Bare Metal Provisioning with Chef and HP OneView

This is a guest blog from HP’s Phil Prasek and Gunjan Kamle detailing the integration between Chef and HP OneView for provisioning bare metal resources.

What if you could bring the simplicity of public cloud infrastructure as code to your private data center? Great news – now you can with the new Chef Provisioning Driver for HP OneView. You can define a single source of truth with Chef recipes that include bare-metal machine configuration and deploy them as part of an automated continuous integration and delivery process.

Here’s how it works: HP OneView provides a clean REST API and AMQP message bus for complete control and visibility of your bare-metal infrastructure, using the same semantics you expect from the public cloud. REST APIs are provided for bare-metal server, storage, networking, and OS deployment. Bare-metal machine templates and profiles simplify management at scale and focus on provisioning up to the OS, which makes it a perfect fit for Chef provisioning to layer on top.


In this short video, Gunjan and I give an overview of the solution, a demo, and a code walkthrough of the Chef Provisioning Driver for HP OneView, including the REST API calls.

Five steps to get you started quickly

Step 1: Configure your HP OneView server templates

Log in to your HP OneView appliance and create server profile templates, which are used to define the prototypical configuration for machine instances with consistent compute, network, and storage configurations.

Step 2: Configure OS build plans (OS deployment appliance)

The HP OneView deployment appliance, Insight Control server provisioning (ICsp), provides many pre-packaged build plans. We will need to add a small Chef-related script to an existing build plan. Login to ICsp, click on OS Build plan to edit it, and add an additional Shell script build step located on GitHub.

Step 3: Create and upload a cookbook to your Chef server

Download and extract the Chef Provisioning driver for HP OneView on your workstation. Locate the knife.rb.example file under the examples\.chef folder. Copy it and rename your copy knife.rb. Then edit it to include your Chef, HP Oneview and ICsp authorization details, along with the required server provisioning attributes such as IP addresses, DNS, gateways, and so forth.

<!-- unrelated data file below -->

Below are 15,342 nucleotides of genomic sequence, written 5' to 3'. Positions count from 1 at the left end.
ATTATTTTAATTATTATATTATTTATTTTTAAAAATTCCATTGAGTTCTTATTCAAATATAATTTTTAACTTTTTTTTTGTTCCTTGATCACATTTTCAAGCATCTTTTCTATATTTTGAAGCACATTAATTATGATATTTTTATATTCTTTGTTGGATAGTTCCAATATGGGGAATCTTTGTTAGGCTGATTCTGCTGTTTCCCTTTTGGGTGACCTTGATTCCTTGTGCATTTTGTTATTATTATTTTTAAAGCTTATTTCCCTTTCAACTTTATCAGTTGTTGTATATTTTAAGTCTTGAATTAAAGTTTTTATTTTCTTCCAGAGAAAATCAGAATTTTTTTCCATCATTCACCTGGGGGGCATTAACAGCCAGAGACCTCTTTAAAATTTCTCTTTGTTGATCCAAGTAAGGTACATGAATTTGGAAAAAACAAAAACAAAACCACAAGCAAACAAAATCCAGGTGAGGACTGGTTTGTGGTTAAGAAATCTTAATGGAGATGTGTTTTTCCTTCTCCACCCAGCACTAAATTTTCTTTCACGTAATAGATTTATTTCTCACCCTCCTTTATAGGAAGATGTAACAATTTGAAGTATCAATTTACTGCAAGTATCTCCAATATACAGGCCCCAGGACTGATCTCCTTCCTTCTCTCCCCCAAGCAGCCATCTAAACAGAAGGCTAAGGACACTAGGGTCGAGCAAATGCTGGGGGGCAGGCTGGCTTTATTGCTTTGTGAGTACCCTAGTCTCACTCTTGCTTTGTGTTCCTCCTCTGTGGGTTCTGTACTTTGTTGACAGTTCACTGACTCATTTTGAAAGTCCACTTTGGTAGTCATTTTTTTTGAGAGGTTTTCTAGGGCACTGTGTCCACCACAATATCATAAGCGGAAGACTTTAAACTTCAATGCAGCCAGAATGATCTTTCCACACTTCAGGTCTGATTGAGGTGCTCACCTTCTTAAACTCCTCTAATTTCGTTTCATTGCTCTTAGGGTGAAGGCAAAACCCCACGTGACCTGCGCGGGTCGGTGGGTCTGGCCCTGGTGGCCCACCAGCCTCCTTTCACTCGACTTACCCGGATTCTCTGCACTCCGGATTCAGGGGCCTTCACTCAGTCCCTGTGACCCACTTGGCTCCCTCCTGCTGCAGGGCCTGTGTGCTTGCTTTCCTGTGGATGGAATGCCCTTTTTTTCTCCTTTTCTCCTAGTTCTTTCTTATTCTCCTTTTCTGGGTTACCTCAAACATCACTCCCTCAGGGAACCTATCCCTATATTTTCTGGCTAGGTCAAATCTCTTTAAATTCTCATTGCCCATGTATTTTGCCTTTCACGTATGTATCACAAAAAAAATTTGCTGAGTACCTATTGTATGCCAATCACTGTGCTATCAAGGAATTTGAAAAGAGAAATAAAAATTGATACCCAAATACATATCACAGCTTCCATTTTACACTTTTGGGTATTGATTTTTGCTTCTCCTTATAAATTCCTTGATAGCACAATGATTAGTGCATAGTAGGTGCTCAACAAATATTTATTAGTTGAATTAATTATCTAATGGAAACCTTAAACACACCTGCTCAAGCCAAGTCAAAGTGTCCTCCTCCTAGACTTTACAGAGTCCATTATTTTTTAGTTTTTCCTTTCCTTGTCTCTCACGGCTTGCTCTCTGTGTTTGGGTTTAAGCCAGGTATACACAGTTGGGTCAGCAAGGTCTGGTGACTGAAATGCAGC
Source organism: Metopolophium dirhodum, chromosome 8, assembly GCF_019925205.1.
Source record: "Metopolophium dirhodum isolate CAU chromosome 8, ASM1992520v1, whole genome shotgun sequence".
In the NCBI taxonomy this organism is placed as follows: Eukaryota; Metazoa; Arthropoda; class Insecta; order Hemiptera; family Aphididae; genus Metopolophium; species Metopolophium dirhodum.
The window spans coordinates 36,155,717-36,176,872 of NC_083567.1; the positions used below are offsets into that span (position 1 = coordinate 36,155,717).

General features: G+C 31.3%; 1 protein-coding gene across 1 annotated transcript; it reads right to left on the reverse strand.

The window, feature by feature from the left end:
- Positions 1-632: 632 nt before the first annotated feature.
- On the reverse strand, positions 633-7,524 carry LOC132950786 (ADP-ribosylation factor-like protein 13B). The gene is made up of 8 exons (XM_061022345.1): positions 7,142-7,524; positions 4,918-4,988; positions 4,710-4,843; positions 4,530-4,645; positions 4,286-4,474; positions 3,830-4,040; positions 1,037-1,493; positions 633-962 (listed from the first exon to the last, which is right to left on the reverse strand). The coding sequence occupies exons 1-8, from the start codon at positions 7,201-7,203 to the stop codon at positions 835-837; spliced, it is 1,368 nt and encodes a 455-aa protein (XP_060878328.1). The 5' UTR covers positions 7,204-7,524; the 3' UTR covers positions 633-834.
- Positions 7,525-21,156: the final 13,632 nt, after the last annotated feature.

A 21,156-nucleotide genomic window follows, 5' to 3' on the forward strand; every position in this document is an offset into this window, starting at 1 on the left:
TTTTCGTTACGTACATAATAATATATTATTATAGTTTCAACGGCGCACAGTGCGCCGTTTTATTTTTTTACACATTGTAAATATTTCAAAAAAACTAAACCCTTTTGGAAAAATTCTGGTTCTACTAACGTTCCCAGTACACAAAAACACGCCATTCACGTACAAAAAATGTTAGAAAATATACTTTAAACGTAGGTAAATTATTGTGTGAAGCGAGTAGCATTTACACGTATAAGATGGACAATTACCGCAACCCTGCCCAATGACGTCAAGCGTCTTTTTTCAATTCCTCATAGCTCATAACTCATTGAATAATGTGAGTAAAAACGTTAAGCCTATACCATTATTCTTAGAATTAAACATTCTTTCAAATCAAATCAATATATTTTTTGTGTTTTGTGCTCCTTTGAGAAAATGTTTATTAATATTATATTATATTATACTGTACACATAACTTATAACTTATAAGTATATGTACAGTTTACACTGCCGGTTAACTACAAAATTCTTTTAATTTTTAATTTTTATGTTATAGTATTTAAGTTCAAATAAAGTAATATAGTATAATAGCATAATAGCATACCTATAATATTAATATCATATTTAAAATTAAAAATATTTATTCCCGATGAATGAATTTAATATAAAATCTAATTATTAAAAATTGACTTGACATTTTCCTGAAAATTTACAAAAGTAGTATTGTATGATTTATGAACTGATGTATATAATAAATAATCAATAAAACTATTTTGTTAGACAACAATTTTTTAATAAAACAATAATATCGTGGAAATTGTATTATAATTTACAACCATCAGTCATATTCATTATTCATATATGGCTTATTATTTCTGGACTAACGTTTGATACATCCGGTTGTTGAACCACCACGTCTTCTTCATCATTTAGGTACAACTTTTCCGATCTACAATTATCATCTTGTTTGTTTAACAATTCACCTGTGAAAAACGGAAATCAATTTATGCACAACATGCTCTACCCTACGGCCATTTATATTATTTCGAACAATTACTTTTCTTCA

Chef recipes provide the customization of the servers you wish to provision. To use our example cookbook to install a simple web application, follow the instructions on driver usage example in our GitHub repository README. You can also create your own cookbook or use an existing cookbook on the Chef Supermarket to configure your new server.

Upload your chef cookbook using a simple knife upload command:

Example: knife cookbook upload ‘Your_Chef_Recipe’

Step 4: Start the provisioning

You now have everything in place, and the provisioning can begin. Chef will use the Knife configuration file and provisioning recipe in conjunction with the HP OneView driver to provision our server. Chef will go through the entire build process—from bare-metal hardware to the installation and configuration of the application stack to continual management with Chef.

Open a command window and switch to the directory containing your new Chef recipe. Then enter the following commands to (1) download the required Ruby gems, and (2) execute the recipe. Fill in the appropriate path to your recipe in the second command.

$ bundle install

$ bundle exec chef-client -z path_to_provisioning_recipe.rb

Chef will immediately begin running your recipe.

Step 5: Sit back and relax while your servers are provisioned

You can see the servers being configured on the HP OneView web interface and if desired, you can open consoles to look at the progress.

Chef will bootstrap the new server, which includes downloading the Chef client software and registering the new server with the Chef server. It will then start a Chef-client run on the new server, which will allow it to pull the necessary cookbooks from the Chef server and apply your recipes.When finished, your server is provisioned and running the complete application stack you defined. You can now continue managing and configuring it using Chef.

Reach out to the HP Datacenter Care-Infrastructure Automation (DC-IA) Center of Excellence (CoE) with questions on the Chef Provisioning Driver for HP OneView and the integration we can provide as part of HP’s DC-IA service.

To learn more:

About the authors:

Phil Prasek is Chief Technologist, HP OneView at Hewlett-Packard. Gunjan Kamle is the technical lead for the HP Datacenter Care-Infrastructure Automation Center of Excellence (CoE).

Lucas Welch

Former Chef Employee